Remember back in April when the Colorado Rockies were 12-9 and an .078 batting average defined their young second baseman?
Flash forward four months and 112 games later.
The Rockies and Brendan Rodgers couldn’t have possibly flipped positions any more.
Colorado has gone 44-68 and Rodgers is looking like the next star of the franchise it seems he’s been destined to become.
B-Rod has a slash line of .298/.344/.455 since May 1 with 27 doubles, three triples and 11 home runs. His 59 RBI are most among National League second basemen in that time.
Rodgers’s remarkable resurgence following an awful April is not unprecedented. It may end up that way.
In 2015, Shin-Soo Choo batted .096 over the first month of the season before finishing with the highest batting average (.276) of any player to hit below .100 in April.
He peaked at .288 in August and is sitting at .274 entering Sunday’s doubleheader against the Cincinnati Reds.
Rodgers is also one of five players to record four RBI on five or more occasions this season. The others are all MVP candidates: Pete Alonso, Paul Goldschmidt, Aaron Judge and José Ramírez.
On the defensive side, B-Rod made his share of errors in the early going. He’s been charged with 10, most in the NL at the keystone position, but a simple statistic like defensive errors can be misleading.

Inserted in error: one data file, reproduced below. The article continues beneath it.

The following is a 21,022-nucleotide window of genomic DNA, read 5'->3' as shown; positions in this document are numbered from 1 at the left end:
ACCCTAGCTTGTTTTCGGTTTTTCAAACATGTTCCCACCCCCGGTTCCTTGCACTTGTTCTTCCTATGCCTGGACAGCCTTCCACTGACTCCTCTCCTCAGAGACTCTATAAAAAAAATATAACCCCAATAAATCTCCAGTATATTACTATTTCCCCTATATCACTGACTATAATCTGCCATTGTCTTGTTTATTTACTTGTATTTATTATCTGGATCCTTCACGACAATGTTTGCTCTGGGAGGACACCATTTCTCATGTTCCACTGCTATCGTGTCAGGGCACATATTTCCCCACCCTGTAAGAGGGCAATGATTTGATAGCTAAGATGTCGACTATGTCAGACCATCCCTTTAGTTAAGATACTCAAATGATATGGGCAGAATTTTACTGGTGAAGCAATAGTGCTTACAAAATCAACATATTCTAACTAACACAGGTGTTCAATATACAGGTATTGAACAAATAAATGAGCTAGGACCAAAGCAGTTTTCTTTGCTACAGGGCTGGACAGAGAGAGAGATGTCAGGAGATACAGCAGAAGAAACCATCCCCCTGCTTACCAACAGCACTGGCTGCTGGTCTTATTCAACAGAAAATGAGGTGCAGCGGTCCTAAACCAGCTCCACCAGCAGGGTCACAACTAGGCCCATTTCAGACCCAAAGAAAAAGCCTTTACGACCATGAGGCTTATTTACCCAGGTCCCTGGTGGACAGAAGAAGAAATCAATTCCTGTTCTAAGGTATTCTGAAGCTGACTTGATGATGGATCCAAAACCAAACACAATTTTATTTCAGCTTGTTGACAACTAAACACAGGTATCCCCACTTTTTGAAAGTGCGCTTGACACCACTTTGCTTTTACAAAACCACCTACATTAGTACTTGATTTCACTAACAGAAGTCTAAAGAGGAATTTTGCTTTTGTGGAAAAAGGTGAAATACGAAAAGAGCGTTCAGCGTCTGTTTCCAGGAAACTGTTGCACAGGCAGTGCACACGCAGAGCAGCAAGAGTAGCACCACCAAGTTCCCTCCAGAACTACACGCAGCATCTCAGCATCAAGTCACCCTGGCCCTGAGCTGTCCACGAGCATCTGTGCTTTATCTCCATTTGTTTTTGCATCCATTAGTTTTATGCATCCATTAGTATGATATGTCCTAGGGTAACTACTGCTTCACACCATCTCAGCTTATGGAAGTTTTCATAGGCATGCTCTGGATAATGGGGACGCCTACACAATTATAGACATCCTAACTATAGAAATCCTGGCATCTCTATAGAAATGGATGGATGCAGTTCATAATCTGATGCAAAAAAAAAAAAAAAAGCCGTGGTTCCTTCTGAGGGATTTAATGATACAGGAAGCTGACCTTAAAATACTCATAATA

A more nuanced number like defensive runs saved suggests Rodgers has actually been the best at fielding his position. His 16 DRS is even tied for fourth among all infielders.
Baseball Savant’s Outs Above Average suggests he’s somewhere in the middle, conversely.
Regardless, Rodgers is still learning the position after a lifetime on the other side of the bag and his growth has been observable with each inning and opportunity hit his way.
The 26-year-old has more than made up for a tortoise-like start to the year as he now leads the team in Baseball Reference’s wins above replacement (3.4).
That’s a worst-to-first you love to see.
Patrick Lyons: Brendan, the defense has been on point for you lately. Particularly on those diving plays. You work a lot with Stu Cole on ground ball drills before games, but what’s the difference for balls hit outside of that short range? What’s the key to making those big, athletic defensive plays?
Brendan Rodgers: I would say it’s a combination of first step – it’s your prep step. It’s (an) instinctual reaction to what you see the hitter doing, where you see the pitch being thrown. And then angles. Whether it’s (a batted ball) on my left or my right, if it’s harder hit or softer hit. It’s a lot of angles and timing that goes into it. It’s hard to practice diving because you don’t want to practice diving and hurt yourself. You want to save those bullets for the game. I work on different angles stuff with Stu during my normal regular ground balls that carry over into it diving plays. I’m pretty good with knowing when and when not to dive. Just trying to know the runner and know the situation, but it’s something I do work on.